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How to Get Help With Electricity, Food and Shelter After Hurricane Ida — and How to Help Those in Need

More than a month after Hurricane Ida made landfall at Port Fourchon, Louisiana, thousands of homes and businesses are still without power. The storm’s 150 mph winds decimated homes, toppled trees and prompted mass evacuations from the state’s coastal communities. Many residents have either not yet returned or no longer have homes to return to, and older residents who may have medical issues or who may be unable to leave their homes are among the most impacted.

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A couple walks down the street in Montegut after Hurricane Ida made landfall
MARK FELIX/AFP via Getty Images

As cleanup efforts continue, here’s a list of where to go for information and assistance — and opportunities to help those who have been affected:

Recovery Resources

Avoiding Scams and Fraud

  • When dealing with contractors for home repairs, flood damage or debris removal, check references, don’t give money up front and ask your insurer if it has any preferred local contractors. Learn more about how to avoid fraud from AARP Louisiana’s tele-town halls.
  • The Federal Emergency Management Agency (FEMA) keeps a running list of disaster-related rumors and scams. If you suspect you’re being scammed, call the Louisiana Attorney General’s office at 225-326-6705.

Government Assistance

  • Fill out the anonymous questionnaire on DisasterAssistance.gov or call 800-621-3362 for information about federal grants, loans and other resources that may be available. More than $800 million in grants and loans has already been distributed by FEMA to people impacted by Hurricane Ida.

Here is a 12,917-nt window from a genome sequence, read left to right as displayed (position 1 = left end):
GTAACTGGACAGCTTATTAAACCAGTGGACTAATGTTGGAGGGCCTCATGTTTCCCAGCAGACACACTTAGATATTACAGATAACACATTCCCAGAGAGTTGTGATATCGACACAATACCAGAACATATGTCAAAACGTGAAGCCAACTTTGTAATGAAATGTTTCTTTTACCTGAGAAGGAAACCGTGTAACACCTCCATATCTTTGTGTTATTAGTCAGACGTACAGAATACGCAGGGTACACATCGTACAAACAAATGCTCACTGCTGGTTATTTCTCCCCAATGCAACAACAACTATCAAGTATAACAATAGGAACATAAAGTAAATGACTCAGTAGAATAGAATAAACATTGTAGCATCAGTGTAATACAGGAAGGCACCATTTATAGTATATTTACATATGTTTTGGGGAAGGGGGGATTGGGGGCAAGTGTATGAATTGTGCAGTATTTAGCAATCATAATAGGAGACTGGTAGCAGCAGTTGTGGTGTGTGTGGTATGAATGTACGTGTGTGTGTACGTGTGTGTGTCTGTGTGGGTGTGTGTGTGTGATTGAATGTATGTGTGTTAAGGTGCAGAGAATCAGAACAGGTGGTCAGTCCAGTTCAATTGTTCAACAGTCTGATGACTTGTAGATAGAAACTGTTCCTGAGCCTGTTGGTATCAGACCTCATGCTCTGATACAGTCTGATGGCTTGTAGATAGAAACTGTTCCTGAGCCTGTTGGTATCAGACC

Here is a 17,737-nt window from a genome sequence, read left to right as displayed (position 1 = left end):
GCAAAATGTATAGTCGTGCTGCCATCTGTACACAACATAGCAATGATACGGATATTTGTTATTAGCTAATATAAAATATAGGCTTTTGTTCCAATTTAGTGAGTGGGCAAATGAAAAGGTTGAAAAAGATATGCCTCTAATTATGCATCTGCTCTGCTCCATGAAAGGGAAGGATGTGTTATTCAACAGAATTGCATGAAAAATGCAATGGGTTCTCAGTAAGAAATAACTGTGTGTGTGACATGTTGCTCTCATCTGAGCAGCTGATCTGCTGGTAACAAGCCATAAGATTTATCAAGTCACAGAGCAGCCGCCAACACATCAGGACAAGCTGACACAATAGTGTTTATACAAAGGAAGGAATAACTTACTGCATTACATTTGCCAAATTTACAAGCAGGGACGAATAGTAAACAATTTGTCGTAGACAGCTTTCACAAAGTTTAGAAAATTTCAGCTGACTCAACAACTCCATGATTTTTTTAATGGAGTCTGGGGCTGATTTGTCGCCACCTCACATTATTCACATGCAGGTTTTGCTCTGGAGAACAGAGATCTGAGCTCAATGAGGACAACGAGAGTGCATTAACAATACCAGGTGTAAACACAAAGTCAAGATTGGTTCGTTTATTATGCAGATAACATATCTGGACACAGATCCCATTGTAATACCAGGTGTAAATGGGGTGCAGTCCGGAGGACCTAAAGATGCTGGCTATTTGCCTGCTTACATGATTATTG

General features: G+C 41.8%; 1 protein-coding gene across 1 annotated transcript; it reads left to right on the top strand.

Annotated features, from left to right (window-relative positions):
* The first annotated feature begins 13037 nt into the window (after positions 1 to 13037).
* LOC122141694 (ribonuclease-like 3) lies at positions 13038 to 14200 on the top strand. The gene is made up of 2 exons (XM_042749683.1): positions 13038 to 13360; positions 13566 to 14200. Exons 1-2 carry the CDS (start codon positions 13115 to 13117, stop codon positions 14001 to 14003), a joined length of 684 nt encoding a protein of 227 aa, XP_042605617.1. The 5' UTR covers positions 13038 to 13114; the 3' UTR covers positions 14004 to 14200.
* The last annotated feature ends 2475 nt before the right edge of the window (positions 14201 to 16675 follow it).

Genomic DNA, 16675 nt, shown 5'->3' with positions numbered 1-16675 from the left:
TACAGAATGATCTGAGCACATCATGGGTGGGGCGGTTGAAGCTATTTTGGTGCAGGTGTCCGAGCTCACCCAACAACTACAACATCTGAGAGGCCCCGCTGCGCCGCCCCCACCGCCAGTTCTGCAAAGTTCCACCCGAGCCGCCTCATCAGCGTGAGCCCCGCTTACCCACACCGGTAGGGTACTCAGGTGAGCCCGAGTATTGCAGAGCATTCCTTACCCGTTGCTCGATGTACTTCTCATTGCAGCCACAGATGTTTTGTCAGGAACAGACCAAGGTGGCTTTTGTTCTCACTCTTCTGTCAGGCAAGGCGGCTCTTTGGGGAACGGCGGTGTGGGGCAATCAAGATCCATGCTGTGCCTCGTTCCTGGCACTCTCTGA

Insurance

  • If you’re uninsured — or if your insurance doesn’t cover damage related to the hurricane — apply for disaster assistance through FEMA.
  • If you have homeowners or renters insurance, FEMA recommends filing a claim with your provider ASAP.

Fuel and Electric Power

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AARP LA Generator Safety

Food and Supplies

Shelter

  • The American Red Cross has opened shelters in Louisiana and Mississippi. Call 211 or 800-733-2767, or go to the Red Cross website to find a shelter near you. You can also download the Red Cross emergency or hurricane apps on your smartphone.
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Flooding and Road Closures

  • Check the Louisiana Department of Transportation and Development’s traffic and road closure tool to plan a route to or from your home, or call 888-762-3511.

AARP also encourages those impacted by the storm to check in on their neighbors and loved ones as recovery efforts continue.

Donate or Volunteer

  • Direct Relief is collecting donations and has been sending emergency medicine and supplies to people in New Orleans, Shreveport, Baton Rouge and other impacted communities.
  • Volunteer Louisiana, in partnership with AmeriCorps and the Louisiana lieutenant governors’ office, offers a sign-up sheet that will alert you to future volunteer opportunities.
  • All Hands and Hearts is organizing donations and volunteers and is anticipating a need for chainsaw work, roof tarping and mold sanitizing.
  • GoFundMe set up a centralized page for all verified campaigns to help people impacted by Hurricane Ida, including a drive organized by the Louisiana Association of the Deaf to support those in the deaf community who have been impacted.
  • SBP, an organization originally launched to help communities recover from Hurricane Katrina, is collecting donations and helping people complete FEMA applications, rebuild their homes and avoid scams and fraud.

This story, published on Aug. 31, was updated Oct. 1 with more resources available to people impacted by Hurricane Ida.

Also of Interest

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